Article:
• reforming the nation's policies to include using government aid as a supplement to private relief assistance and reducing aid for preventable disasters;
  • eliminating corruption in the building code industry, enforcing codes more strictly, and punishing violators;
  • establishing a system specifically designed to deal with national disasters;
  • asking politicians to put aside their differences to work together for the benefit of the people.

"This earthquake affected Taiwan in many ways. In the end it will not be how politicians changed their slogans or how the National Taiwan dollar stood up against the U.S. dollar that will dictate how the country changes in response to the earthquake. People are the building blocks of a society and any change must start and end with them.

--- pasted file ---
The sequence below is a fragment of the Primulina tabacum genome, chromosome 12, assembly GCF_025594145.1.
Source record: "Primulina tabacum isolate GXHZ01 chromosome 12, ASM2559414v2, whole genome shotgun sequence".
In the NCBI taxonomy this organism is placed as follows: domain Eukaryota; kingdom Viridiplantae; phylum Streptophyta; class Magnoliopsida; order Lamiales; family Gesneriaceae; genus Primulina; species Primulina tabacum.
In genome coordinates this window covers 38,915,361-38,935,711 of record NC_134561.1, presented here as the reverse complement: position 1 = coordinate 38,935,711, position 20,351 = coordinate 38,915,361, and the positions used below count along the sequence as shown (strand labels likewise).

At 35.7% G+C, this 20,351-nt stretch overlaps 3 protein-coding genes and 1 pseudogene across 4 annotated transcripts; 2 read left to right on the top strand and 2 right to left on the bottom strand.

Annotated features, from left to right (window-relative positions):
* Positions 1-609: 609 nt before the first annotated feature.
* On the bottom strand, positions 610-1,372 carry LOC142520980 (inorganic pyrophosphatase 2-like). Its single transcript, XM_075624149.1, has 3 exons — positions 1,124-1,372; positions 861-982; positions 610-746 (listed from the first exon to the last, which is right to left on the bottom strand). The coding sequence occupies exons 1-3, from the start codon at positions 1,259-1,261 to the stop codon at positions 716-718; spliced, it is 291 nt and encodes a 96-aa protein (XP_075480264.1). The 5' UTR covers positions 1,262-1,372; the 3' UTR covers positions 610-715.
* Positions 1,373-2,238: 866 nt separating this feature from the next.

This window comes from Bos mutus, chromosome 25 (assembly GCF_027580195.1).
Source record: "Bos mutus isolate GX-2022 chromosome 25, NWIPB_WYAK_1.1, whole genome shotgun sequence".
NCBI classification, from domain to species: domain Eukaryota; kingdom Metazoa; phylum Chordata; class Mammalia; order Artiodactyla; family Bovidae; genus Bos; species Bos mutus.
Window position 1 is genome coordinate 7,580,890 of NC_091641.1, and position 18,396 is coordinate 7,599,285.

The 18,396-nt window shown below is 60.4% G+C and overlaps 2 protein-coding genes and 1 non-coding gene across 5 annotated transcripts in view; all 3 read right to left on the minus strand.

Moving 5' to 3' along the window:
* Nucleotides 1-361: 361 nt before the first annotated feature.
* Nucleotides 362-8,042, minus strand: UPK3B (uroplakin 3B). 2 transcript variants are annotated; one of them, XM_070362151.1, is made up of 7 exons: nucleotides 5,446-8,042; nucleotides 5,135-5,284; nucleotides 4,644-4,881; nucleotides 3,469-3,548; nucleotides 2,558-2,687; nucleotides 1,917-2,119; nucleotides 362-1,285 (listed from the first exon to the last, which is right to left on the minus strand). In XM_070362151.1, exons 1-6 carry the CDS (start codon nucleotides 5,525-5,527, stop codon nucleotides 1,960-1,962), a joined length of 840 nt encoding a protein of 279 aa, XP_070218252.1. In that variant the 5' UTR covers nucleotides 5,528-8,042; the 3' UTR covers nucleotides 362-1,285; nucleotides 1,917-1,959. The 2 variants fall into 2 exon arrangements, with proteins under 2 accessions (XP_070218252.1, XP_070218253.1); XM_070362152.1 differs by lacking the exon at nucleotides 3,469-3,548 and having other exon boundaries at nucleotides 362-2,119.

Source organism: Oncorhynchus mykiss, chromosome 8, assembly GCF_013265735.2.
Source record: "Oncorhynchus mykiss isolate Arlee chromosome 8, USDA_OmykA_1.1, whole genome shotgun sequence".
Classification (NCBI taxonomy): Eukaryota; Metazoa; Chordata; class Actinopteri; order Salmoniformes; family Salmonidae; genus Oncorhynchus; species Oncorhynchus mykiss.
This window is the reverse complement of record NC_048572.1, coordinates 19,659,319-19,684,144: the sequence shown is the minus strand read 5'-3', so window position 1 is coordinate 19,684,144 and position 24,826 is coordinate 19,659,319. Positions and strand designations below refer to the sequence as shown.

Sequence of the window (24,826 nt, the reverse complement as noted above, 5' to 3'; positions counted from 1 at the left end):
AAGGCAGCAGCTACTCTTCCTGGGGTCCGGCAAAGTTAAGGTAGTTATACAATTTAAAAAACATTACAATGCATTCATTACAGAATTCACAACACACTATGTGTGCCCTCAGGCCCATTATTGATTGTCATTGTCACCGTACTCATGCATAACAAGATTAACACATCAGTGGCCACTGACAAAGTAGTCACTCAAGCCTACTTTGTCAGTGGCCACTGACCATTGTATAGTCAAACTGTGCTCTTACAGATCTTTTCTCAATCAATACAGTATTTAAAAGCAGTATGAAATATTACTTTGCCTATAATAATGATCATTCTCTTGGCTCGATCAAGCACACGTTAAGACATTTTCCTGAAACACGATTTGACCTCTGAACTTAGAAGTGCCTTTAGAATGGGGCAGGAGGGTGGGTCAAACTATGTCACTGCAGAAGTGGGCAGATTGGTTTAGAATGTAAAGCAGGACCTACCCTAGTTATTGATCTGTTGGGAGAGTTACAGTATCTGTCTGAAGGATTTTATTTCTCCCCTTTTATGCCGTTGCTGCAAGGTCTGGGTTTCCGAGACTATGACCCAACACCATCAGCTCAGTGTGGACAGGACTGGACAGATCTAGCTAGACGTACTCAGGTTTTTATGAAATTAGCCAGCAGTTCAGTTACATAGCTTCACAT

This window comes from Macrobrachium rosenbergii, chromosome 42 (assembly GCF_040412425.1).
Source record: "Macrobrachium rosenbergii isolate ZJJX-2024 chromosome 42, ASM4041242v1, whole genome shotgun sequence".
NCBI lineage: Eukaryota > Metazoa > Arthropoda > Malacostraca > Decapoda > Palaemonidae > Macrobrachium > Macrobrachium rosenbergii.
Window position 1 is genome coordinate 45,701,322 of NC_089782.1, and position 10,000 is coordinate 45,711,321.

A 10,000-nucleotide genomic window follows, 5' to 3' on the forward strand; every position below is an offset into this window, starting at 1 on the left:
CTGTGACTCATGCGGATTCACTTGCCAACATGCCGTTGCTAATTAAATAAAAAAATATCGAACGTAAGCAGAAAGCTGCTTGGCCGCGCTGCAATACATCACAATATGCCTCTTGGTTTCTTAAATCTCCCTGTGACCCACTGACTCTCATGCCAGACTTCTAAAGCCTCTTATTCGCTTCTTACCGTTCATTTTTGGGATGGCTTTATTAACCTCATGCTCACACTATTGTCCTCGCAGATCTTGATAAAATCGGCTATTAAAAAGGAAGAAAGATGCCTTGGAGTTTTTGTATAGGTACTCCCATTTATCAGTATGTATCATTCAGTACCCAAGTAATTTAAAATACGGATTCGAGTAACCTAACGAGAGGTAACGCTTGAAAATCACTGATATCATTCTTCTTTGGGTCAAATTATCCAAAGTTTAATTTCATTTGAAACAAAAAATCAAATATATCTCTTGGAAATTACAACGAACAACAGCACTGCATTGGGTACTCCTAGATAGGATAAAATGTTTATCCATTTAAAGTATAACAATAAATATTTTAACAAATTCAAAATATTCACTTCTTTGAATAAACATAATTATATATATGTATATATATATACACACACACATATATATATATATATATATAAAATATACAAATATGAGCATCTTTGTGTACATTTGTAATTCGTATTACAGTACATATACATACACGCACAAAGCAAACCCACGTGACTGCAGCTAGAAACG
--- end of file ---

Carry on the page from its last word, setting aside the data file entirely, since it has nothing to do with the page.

"The Chi-Chi earthquake was the largest disaster to hit Taiwan in the 20th century, but for all the economic loss and all the squabbling over political power, what will be remembered is who lost a father, a daughter, a friend. These are the true and lasting effects of the earthquake. Buildings can be rebuilt, new jobs can be found, political power can be gathered, and even the memory of terror can be faced, but nothing will change the fact that more than 2,400 people died. Each one had a family and each had friends. And it is that loss that will truly change Taiwan."

The three students returned to WPI's Worcester, Mass., campus in December. Founded in 1865, WPI is renowned for its project-based curriculum. Under the WPI Plan, students integrate classroom studies with research projects conducted on campus and around the world.